Next, reference is made to FIG. 10 in connection with the description of the interconnection between a single divider 100 and a cluster 92 of corresponding combiners 111-117. The divider 100 is connected at the input terminal 72 to a beam port 150 (generally designated by the dashed line). It is assumed that a composite beam signal A is delivered along beam port 150 to divider 100. The output terminals 74 of the divider 100 are connected via the interconnector leads 101-107 to corresponding input terminals 86 of the combiners 111-117 within cluster 92. The composite beam signal A is split into seven lower power components A1 -A7. The beam component signals A1 -A7 are delivered separately along leads 101-107 to corresponding combiners 111-117, respectively. The combiners 111-117 output corresponding beam component signals A1 -A7, respectively, along feed ports 151-157 to seven corresponding feed elements 22. With reference to FIGS. 2, 3 and 10, if composite beam signal A corresponds to beam #19 (FIG. 3) then beam component signals A1 -A7 are delivered to feed elements #12, #13, #18, #19, #20, #25 and #26.
The combiners 111-117 which receive input signals from the single divider 100 are located immediately adjacent one another. By arranging the combiners 111-117 in clusters 92, excessively long interconnection leads are avoided. The leads 101-107 are substantially of equal length and aligned substantially perpendicular to the circuit traces 46 and 48.
FIG. 11 illustrates the arrangement and interconnection between a single combiner 120 and a plurality of dividers 121-127. The dividers 121-127 are similarly grouped to form a cluster 94, wherein each divider 121-127 in the cluster 94 delivers at least one output signal to the common combiner 120 via interconnection leads 131-137. During operation, beam ports 141-147 deliver composite beam signals to input terminals 72 of corresponding dividers 121-127. Each composite beam signal is divided into multiple beam component signals, each of which is delivered from an output terminal 74. The plurality of beam component signals are delivered to different combiners. For example, if each composite beam signal is to be divided into seven component signals, these seven components may be delivered to seven separate combiners.
With reference to FIG. 11, it is assumed that dividers 121-127 receive composite beam signals A-G. The dividers 121-127 separate the composite beam signals A-G into beam component signals A1 -A7 through G1 -G7, of which only signals A1, B1, C1, D1, E1, F1 and G1 are illustrated. The dividers 121-127 then deliver associated components A1, B1, C1, D1, E1, F1, G1 to the combiner 120. The beam component signals A1 -G1 are output along feed port 160 as a feed signal equaling the combination of beam component signals A1 +B1 +C1 +D1 +E1 +F1 +G1. The feed signal along feed port 160 is in turn transmitted from a corresponding feed element 22.
FIG. 12 illustrates two clusters 92 and 94 of combiners 80 and dividers 66 connected through the corresponding interconnection leads 60. The foregoing configuration arranges the dividers 66 and combiners 80 evenly along two substantially parallel planes. The input and output terminals are preferably arranged directly opposite associated input and output terminals. This arrangement aligns the leads 60 substantially parallel to one another and along axes substantially perpendicular to the planes of the dividers 66 and combiners 80. This arrangement also enables all of the leads 60 to be substantially of equal length.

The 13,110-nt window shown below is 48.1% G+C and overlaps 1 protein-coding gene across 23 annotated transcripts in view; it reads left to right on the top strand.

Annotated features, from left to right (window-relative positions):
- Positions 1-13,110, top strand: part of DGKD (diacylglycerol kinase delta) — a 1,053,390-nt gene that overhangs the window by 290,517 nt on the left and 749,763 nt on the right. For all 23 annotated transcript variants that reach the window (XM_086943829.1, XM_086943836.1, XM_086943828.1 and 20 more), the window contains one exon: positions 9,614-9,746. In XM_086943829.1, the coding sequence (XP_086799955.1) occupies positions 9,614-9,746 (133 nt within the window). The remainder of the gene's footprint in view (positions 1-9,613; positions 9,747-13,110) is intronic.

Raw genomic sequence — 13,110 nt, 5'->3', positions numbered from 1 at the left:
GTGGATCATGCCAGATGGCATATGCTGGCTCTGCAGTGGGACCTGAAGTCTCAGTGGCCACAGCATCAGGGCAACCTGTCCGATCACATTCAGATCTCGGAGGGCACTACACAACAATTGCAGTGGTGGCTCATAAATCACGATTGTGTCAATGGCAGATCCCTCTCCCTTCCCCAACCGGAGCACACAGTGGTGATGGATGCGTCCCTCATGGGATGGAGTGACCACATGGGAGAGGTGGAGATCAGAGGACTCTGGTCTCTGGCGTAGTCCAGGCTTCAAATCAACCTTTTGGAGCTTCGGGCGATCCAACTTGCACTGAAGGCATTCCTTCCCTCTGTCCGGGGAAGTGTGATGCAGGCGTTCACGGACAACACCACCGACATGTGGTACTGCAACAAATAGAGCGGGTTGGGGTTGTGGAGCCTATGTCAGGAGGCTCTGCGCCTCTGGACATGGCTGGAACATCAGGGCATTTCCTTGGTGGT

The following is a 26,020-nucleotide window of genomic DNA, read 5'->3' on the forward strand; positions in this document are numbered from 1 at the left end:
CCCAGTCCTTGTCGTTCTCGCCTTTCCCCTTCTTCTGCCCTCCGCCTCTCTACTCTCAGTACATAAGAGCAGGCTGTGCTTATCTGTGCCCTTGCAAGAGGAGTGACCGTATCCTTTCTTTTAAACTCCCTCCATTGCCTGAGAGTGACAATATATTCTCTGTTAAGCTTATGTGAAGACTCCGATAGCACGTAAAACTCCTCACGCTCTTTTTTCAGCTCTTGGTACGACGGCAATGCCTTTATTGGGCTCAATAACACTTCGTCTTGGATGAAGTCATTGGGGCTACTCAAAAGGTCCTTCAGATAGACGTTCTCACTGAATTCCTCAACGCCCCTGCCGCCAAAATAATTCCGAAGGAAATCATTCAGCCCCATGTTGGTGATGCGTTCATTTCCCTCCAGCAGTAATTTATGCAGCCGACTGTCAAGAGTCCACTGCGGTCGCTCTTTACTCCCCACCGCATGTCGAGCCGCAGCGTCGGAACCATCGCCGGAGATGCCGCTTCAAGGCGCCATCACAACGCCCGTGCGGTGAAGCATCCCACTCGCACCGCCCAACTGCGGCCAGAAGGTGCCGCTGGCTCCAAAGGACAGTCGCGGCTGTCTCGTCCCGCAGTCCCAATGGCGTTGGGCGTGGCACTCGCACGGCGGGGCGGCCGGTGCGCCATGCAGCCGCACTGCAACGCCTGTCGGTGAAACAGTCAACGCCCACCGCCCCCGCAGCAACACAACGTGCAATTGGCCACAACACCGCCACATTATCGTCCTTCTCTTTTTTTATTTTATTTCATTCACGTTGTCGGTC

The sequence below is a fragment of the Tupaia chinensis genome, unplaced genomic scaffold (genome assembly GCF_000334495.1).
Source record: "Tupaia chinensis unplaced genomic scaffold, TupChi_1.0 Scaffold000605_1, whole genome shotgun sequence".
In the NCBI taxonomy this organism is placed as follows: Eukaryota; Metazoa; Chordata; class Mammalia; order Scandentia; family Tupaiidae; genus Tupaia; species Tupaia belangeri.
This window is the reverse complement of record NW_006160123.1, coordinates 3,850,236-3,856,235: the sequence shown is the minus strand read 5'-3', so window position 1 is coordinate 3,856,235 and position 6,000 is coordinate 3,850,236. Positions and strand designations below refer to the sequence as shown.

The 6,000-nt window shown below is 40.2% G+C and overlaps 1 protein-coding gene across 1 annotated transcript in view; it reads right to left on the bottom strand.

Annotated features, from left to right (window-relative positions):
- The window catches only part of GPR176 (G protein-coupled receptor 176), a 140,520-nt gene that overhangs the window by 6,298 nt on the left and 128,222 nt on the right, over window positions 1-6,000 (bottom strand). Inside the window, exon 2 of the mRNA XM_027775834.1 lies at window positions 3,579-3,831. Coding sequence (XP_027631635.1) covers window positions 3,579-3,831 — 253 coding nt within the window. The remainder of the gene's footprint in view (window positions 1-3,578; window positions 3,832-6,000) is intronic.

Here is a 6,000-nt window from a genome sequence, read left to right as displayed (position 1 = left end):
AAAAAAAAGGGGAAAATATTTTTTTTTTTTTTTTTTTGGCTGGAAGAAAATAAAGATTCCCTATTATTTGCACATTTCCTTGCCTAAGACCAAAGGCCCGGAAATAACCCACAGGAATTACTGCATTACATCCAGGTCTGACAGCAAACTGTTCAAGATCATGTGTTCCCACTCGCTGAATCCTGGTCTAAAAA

It is to be understood that the foregoing invention is equally useful within transmitters and receivers. While the above description is provided in connection with a transmitter, the beam forming network will operate equally well with the signals passing in the opposite directions to those illustrated in FIGS. 6-12.
The foregoing beam forming network reduces the interconnection complexity by maximizing the use of local interconnections and by insuring that each feed element in the hexagonal array layout is only shared by nearby beams in the hexagonal layout. While the preferred embodiment utilizes 37 feed elements and beams, any number of feed elements, beams, beam ports and feed ports may be utilized. Similarly, the inventive system is not limited to a hexagonal layout, but optionally may be utilized with other configurations, such as circular, square, rectangular and the like. Moreover, while the preferred divider and combiner network utilizes seven way elements, the invention is not so limited. Instead, each divider may divide a composite beam signal into any desired number of components. Similarly, the combiners may combine any number of beam components to form a single feed signal. In addition, each combiner may receive more than one beam component signal from a single divider. Also, the dividers need not necessarily evenly divide the composite beam signal, but instead may divide it unevenly between the output terminals.
While alternatives to the preferred embodiment have been described, these are to be considered exemplary only and not as limitations on the scope of the invention, which is defined only by the appended claims.
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|U.S. Classification||342/373, 343/700.0MS|
|International Classification||H01Q3/40, H01Q21/06, H01Q25/00|
|Cooperative Classification||H01Q25/007, H01Q3/40|
|European Classification||H01Q3/40, H01Q25/00D7|
|Apr 9, 1996||AS||Assignment|
Owner name: TRW INC., CALIFORNIA
Free format text: ASSIGNMENT OF ASSIGNORS INTEREST;ASSIGNORS:HUYNH, SON H.;CHEN, CHUN-HONG H.;HO, KIMBERLY;AND OTHERS;REEL/FRAME:007935/0186;SIGNING DATES FROM 19960403 TO 19960408
|Sep 28, 2001||FPAY||Fee payment|
Year of fee payment: 4
|Feb 12, 2003||AS||Assignment|
Owner name: NORTHROP GRUMMAN CORPORATION, CALIFORNIA
Free format text: ASSIGNMENT OF ASSIGNORS INTEREST;ASSIGNOR:TRW, INC. N/K/A NORTHROP GRUMMAN SPACE AND MISSION SYSTEMS CORPORATION, AN OHIO CORPORATION;REEL/FRAME:013751/0849
Effective date: 20030122
Owner name: NORTHROP GRUMMAN CORPORATION,CALIFORNIA
Free format text: ASSIGNMENT OF ASSIGNORS INTEREST;ASSIGNOR:TRW, INC. N/K/A NORTHROP GRUMMAN SPACE AND MISSION SYSTEMS CORPORATION, AN OHIO CORPORATION;REEL/FRAME:013751/0849
Effective date: 20030122
|Dec 2, 2005||FPAY||Fee payment|
Year of fee payment: 8
|Jan 4, 2010||REMI||Maintenance fee reminder mailed|
|Jun 2, 2010||LAPS||Lapse for failure to pay maintenance fees|
|Jul 20, 2010||FP||Expired due to failure to pay maintenance fee|
Effective date: 20100602